The Internet and International Business
Critical Perspectives on International Business, Special Issue on The Internet and Its Paradoxical Nature in International Business; Deadline 2 Oct 2006
ARC: Community: ELMAR: Posting
Date: Fri, 14 Apr 2006 23:37:54 +0100
From: "Rudolf Sinkovics" <Rudolf.Sinkovics@manchester.ac.uk>
The Internet and its paradoxical nature in International Business
Call for Papers
Critical Perspectives on International Business Journal
About Critical Perspectives on International Business Journal (CPOIB)
Critical perspectives on international business (CPOIB) supports critically reflexive discussion of the nature and impact of international business activity from trans- and multi-disciplinary perspectives, rather than within specific fields. The journal encourages readers to engage with, and build upon, writings and activities from the broader societal context that challenge the hegemony of global and transnational corporations, of managerial orthodoxy and of dominant academic discourse.
About the Special issue
Critical Perspectives on International Business invites the submission of articles that address the theme "the Internet and its paradoxical nature in International Business".
For a full description of the call for papers, see:
This issue of CPOIB seeks original research that provides a basis for understanding novel IB phenomena, facilitated by the emergence the internet. Although all research methodologies and perspectives are welcome, papers that offer strong theoretical foundations and empirical focus will be preferred.
Manuscripts are solicited on topics addressing:
- Relationships between large and small firms: How do the internet and digitalization affect the relationship between large and small firms? Is internet-facilitated SME growth essentially symbiotic vis-a-vis large firms or does it challenge their dominance? Existing research has been rather narrow in its industry coverage, dealing mostly with a few manufacturing sectors. Research informing of developments in new sectors, including services is particularly welcome.
- Structure of MNEs: How has digitalisation affected the structure of multinational enterprises? A number of recent studies have reported a strong trend towards ‘de-internalization’ and reduced emphasis of ownership and tight control over production networks exercised by ‘core’ firms largely through utilizing ICT (see Ietto-Gillies 2005). We welcome studies that further explore this sort of phenomenon in settings or sectors that have not been examined in prior research. Studies focusing on service sectors would be particularly welcome.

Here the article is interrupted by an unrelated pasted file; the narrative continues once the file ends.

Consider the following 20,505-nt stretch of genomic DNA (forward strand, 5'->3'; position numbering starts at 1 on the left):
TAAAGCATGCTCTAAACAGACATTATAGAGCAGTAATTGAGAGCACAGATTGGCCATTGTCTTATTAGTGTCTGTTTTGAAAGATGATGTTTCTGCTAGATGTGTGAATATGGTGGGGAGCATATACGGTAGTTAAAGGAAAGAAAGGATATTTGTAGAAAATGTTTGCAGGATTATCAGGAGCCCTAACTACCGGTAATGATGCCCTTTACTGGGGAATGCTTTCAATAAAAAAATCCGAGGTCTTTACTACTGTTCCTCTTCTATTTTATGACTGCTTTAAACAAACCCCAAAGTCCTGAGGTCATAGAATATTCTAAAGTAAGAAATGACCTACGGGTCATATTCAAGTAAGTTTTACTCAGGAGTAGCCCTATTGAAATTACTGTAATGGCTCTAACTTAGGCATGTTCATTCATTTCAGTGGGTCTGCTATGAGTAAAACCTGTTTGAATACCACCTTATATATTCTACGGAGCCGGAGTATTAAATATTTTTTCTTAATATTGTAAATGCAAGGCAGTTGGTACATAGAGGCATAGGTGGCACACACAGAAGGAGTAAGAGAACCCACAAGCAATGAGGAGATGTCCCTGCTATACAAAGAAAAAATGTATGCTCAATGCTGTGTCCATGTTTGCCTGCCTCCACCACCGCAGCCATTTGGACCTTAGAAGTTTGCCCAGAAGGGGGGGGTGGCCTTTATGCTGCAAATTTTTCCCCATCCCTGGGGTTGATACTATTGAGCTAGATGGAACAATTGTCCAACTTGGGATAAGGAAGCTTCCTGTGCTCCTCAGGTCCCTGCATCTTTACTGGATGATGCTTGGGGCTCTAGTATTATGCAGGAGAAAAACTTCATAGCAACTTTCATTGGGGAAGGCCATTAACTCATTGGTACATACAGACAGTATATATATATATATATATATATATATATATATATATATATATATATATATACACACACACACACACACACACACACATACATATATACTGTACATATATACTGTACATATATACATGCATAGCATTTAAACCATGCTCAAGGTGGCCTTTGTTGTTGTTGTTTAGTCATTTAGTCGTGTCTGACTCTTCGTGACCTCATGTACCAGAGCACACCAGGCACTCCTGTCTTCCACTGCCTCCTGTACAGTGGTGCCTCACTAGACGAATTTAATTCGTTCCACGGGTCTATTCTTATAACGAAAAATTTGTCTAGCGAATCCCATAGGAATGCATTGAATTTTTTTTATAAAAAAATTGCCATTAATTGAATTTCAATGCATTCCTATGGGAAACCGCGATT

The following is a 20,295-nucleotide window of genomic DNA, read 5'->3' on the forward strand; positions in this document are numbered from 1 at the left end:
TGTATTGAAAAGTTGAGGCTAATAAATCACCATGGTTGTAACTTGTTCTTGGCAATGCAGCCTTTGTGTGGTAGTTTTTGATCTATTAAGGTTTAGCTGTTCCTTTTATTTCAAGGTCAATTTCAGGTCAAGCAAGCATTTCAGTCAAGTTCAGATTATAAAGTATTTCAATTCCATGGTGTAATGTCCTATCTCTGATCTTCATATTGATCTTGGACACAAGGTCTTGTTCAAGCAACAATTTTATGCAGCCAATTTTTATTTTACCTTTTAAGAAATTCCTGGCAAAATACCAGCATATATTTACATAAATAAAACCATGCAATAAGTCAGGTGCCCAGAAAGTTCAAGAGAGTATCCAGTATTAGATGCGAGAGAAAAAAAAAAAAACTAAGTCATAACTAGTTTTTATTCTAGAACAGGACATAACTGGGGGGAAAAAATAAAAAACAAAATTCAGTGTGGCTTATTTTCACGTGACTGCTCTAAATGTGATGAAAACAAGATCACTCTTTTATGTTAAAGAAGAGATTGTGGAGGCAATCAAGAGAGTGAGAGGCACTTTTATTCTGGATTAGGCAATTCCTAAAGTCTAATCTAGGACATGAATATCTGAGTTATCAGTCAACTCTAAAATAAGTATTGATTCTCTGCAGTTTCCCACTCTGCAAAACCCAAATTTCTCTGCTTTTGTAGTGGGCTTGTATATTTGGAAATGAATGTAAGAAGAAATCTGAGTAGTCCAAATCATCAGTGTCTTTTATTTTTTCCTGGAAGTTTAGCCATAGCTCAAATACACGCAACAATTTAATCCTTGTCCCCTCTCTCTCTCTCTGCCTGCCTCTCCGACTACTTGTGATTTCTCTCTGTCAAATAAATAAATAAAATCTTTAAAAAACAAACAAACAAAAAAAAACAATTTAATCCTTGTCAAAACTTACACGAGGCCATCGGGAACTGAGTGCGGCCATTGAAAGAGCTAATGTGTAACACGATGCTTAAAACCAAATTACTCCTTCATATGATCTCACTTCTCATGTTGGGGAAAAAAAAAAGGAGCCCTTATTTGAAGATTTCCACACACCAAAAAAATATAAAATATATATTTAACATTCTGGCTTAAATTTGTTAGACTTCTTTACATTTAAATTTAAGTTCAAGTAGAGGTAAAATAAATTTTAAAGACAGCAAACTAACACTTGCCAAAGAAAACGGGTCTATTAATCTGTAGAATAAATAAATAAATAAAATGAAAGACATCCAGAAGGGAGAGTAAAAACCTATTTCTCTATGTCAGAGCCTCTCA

- Digitalisation and uneven development: The ICT revolution combined with growing liberalisation has significantly increased locational options of MNCs. Autonomous national subsidiaries are replaced with tightly controlled units with much reduced responsibilities, tasked with a single and highly specialised activity. Thus, whilst scholars have recently advised that the focus on government policy should be on the ‘quality’ rather the quantity of FDI they attract (Dunning and Narula 2004), it may be that it is increasingly difficult for LDCs to attract such investment. In most LDCs, MNC activity is associated with ever more footloose activities with reduced opportunities for positive spillover or linkage effects. We welcome studies that explore the consequences of the digital revolution for the FDI-development nexus.
Special Issue Editors
Mo Yamin, Manchester Business School,
Rudolf R. Sinkovics, Manchester Business School,
- All papers will be subjected to double-blind peer review.
- Author guidelines for prospective contributors are available at http://www.emeraldinsight.com/info/journals/cpoib/eabinfo.htm
- Papers will be reviewed in accordance with CPoIB guidelines.
- Authors should submit an electronic copy of their manuscript as a word-file which does not reveal their identity in the document (remove personal information from file properties on save in the tools-options-security tab).
- Submit the manuscript to the special issue editors via e-mail attachment: Mo.Yamin@manchester.ac.uk and/or Rudolf.Sinkovics@manchester.ac.uk
- Submission deadline: October 02, 2006
- Acceptance decision: June 2007
- Date of publication: Winter 2007
Bell, Jim (1995), "The Internationalization of Small Computer Software Firms: A Further Challenge to "Stage" Theories," European Journal of Marketing, 29 (8), 60-75.
Cowling, Keith and Philip R. Tomlinson (2005), "Globalisation and Corporate Power," Contributions to Political Economy, 24 (1), 33-54.
Dunning, John H. and Rajneesh Narula (2004), Multinationals and Industrial Competitiveness: A New Agenda (New Horizons in International Business). Cheltenham: Edward Elgar.
Ietto-Gillies, Grazia (2005), Transnational Corporations and International Production: Concepts, Theories and Effects. Cheltenham, UK: Edward Elgar Pub.
Kim, Kwangsoo, Jong-Hun Park, and John E Prescott (2003), "The Global Integration of Business Functions: A Study of Multinational Businesses in Integrated Global Industries," Journal of International Business Studies, 34 (4), 327.
Lituchy, Terri R. and Anny Rail (2000), "Bed and Breakfasts, Small Inns, and the Internet: The Impact of Technology on the Globalization of Small Businesses," Journal of International Marketing, 8 (2), 86-97.
Nolan, Peter, Dylan Sutherland, and Jin Zhang (2002), "The Challenge of the Global Business Revolution," Contributions to Political Economy, 21 (1), 91-110.
Sturgeon, Timothy J. (2002), "Modular Production Networks: A New American Model of Industrial Organization," Industrial and Corporate Change, 11 (3), 451-496.
Dr. Rudolf R. Sinkovics
Senior Lecturer in International Business
Director, PIM Postgraduate Exchange (MSc Programmes)
The University of Manchester
Manchester Business School (East)
PO Box 88, Manchester M60 1QD United Kingdom
Phone: +44 (161) 306-8980
Fax: +44 (161) 306-3505